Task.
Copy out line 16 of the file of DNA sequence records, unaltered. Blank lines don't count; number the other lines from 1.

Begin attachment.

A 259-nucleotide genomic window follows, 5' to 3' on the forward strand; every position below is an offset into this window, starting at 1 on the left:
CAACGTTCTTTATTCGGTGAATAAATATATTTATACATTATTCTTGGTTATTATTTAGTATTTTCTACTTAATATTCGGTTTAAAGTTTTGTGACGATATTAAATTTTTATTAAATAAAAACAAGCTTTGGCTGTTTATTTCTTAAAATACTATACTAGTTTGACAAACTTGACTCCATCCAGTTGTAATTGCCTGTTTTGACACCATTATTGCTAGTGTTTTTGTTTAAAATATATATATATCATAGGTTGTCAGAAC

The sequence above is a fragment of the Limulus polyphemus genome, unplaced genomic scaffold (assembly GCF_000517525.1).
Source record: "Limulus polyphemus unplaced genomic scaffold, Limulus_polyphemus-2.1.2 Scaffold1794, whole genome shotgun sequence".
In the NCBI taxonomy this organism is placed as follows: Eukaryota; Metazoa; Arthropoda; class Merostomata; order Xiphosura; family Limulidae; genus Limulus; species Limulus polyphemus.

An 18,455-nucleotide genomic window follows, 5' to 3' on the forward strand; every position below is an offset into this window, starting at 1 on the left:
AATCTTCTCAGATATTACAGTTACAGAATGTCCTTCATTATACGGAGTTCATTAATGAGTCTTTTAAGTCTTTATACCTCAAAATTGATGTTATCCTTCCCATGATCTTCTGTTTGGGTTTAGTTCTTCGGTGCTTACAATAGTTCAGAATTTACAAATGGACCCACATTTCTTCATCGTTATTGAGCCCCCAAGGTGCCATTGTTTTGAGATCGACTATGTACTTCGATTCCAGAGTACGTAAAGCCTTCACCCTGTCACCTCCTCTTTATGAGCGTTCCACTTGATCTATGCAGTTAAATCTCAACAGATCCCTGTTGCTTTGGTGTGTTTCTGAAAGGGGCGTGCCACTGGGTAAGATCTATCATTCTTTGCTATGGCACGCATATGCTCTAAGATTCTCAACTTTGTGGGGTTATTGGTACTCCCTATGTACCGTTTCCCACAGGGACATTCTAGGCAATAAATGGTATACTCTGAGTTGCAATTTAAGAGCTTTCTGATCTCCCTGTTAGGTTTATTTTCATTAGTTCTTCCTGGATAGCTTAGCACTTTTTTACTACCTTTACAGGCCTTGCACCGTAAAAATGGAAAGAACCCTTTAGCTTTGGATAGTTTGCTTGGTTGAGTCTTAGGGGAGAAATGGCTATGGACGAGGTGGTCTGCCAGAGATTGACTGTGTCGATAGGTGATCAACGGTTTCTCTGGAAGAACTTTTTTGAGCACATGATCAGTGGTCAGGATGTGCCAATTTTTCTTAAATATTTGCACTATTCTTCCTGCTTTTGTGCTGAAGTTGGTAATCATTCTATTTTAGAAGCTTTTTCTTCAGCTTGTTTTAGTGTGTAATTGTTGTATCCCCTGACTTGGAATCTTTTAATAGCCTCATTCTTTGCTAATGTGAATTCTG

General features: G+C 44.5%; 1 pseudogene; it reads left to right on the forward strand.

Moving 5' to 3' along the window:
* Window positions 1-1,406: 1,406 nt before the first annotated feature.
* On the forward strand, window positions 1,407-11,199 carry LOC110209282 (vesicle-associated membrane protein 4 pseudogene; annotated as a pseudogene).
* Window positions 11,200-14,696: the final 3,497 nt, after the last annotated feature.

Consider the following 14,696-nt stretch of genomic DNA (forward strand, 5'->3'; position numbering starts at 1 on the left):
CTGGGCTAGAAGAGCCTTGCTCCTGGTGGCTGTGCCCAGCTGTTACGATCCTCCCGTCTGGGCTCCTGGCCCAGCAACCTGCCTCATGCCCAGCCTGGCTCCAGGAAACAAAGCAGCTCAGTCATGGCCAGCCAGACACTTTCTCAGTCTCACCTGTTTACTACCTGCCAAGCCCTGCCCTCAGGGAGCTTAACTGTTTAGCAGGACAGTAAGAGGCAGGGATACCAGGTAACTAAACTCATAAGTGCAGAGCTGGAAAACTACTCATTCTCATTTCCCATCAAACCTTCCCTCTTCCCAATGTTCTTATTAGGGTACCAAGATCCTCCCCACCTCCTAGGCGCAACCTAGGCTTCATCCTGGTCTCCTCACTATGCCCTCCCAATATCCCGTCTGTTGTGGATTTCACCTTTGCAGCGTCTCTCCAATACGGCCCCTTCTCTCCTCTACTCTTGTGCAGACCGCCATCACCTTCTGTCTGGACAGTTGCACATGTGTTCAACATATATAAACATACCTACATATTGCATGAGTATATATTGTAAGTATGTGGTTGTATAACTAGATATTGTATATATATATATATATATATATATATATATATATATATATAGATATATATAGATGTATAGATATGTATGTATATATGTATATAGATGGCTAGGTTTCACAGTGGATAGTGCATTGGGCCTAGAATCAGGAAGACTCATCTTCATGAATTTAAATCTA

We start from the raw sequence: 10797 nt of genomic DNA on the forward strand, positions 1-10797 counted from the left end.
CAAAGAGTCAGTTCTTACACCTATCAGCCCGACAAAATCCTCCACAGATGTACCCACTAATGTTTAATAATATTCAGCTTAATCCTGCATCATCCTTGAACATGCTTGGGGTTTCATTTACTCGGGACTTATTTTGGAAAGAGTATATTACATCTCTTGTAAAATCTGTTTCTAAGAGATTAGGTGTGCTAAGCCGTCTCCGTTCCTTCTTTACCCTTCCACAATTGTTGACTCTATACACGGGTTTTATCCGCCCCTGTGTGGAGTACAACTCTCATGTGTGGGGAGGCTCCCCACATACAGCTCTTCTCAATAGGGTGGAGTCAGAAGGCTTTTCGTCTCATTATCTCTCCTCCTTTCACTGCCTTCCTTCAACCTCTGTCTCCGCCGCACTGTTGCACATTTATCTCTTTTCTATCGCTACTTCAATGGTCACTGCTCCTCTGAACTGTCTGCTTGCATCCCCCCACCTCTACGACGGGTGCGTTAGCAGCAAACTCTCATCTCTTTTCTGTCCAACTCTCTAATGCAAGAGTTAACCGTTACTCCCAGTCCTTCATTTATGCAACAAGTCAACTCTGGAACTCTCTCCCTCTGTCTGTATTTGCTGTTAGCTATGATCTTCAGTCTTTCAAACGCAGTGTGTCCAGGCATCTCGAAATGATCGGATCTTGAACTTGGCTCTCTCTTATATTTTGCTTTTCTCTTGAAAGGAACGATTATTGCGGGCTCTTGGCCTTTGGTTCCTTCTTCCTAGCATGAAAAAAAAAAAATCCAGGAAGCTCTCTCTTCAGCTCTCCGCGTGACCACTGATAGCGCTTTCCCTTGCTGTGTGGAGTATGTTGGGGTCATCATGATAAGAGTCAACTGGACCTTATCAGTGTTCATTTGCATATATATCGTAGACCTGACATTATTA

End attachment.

CAAAGAGTCAGTTCTTACACCTATCAGCCCGACAAAATCCTCCACAGATGTACCCACTAATGTTTAATAATATTCAGCTTAATCCTGCATCATCCTTGAACATGCTTGGGGTTTCATTTACTCGGGACTTATTTTGGAAAGAGTATATTACATCTCTTGTAAAATCTGTTTCTAAGAGATTAGGTGTGCTAAGCCGTCTCCGTTCCTTCTTTACCCTTCCACAATTGTTGACTCTATACACGGGTTTTATCCGCCCCTGTGTGGAGTACAACTCTCATGTGTGGGGAGGCTCCCCACATACAGCTCTTCTCAATAGGGTGGAGTCAGAAGGCTTTTCGTCTCATTATCTCTCCTCCTTTCACTGCCTTCCTTCAACCTCTGTCTCCGCCGCACTGTTGCACATTTATCTCTTTTCTATCGCTACTTCAATGGTCACTGCTCCTCTGAACTGTCTGCTTGCATCCCCCCACCTCTACGACGGGTGCGTTAGCAGCAAACTCTCATCTCTTTTCTGTCCAACTCTCTAATGCAAGAGTTAACCGTTACTCCCAGTCCTTCATTTATGCAACAAGTCAACTCTGGAACTCTCTCCCTCTGTCTGTATTTGCTGTTAGCTATGATCTTCAGTCTTTCAAACGCAGTGTGTCCAGGCATCTCGAAATGATCGGATCTTGAACTTGGCTCTCTCTTATATTTTGCTTTTCTCTTGAAAGGAACGATTATTGCGGGCTCTTGGCCTTTGGTTCCTTCTTCCTAGCATGAAAAAAAAAAAATCCAGGAAGCTCTCTCTTCAGCTCTCCGCGTGACCACTGATAGCGCTTTCCCTTGCTGTGTGGAGTATGTTGGGGTCATCATGATAAGAGTCAACTGGACCTTATCAGTGTTCATTTGCATATATATCGTAGACCTGACATTATTA